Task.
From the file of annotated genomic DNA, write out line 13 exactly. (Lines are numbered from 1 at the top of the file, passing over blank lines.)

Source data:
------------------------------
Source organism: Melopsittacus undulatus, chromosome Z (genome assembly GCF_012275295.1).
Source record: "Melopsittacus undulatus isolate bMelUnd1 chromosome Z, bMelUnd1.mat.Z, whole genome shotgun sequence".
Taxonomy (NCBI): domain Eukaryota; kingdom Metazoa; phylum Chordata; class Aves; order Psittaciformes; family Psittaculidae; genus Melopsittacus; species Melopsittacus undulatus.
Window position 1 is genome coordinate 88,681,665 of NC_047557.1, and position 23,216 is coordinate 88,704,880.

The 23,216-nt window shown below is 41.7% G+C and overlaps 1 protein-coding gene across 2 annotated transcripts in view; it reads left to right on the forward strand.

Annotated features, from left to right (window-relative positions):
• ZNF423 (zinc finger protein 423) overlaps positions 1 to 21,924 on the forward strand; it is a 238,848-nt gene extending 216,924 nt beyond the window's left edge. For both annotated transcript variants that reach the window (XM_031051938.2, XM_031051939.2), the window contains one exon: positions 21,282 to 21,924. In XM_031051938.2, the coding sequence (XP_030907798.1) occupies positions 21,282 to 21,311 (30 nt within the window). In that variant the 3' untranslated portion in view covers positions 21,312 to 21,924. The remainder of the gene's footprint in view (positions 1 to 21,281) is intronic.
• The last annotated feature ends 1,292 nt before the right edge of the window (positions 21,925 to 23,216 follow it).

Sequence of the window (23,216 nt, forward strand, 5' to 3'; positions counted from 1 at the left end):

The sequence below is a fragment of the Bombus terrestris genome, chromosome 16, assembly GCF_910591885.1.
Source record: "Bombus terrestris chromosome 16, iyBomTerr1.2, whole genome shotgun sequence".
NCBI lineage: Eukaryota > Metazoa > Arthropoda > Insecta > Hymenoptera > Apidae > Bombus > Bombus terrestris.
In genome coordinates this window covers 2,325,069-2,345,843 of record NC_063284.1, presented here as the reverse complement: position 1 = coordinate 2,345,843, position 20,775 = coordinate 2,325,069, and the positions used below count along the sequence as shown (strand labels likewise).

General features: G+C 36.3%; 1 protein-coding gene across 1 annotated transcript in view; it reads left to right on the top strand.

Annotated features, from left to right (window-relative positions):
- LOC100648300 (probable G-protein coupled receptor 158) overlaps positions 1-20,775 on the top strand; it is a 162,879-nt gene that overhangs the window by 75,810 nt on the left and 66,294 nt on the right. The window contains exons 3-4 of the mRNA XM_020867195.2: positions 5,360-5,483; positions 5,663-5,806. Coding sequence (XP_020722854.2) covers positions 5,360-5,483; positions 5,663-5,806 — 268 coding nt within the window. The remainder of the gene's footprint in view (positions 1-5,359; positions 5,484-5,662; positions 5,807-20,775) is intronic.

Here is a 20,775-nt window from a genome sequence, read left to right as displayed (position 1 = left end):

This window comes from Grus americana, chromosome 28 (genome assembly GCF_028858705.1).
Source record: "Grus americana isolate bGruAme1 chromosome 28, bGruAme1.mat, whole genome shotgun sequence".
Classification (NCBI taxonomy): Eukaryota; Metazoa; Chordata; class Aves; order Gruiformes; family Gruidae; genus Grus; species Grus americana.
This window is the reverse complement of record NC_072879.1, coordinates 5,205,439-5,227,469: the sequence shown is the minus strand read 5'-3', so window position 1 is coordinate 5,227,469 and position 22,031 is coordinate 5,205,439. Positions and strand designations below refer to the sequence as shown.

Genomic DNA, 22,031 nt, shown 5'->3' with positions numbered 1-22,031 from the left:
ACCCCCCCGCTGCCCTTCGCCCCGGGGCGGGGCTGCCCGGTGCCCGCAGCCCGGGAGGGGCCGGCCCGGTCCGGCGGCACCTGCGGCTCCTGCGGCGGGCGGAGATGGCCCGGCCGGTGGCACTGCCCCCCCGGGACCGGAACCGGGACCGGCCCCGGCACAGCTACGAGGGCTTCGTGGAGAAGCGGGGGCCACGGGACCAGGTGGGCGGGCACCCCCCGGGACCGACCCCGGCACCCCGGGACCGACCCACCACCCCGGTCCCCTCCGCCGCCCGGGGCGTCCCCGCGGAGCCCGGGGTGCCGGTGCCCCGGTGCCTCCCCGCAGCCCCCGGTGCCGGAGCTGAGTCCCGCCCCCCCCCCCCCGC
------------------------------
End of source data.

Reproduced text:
In genome coordinates this window covers 2,325,069-2,345,843 of record NC_063284.1, presented here as the reverse complement: position 1 = coordinate 2,345,843, position 20,775 = coordinate 2,325,069, and the positions used below count along the sequence as shown (strand labels likewise).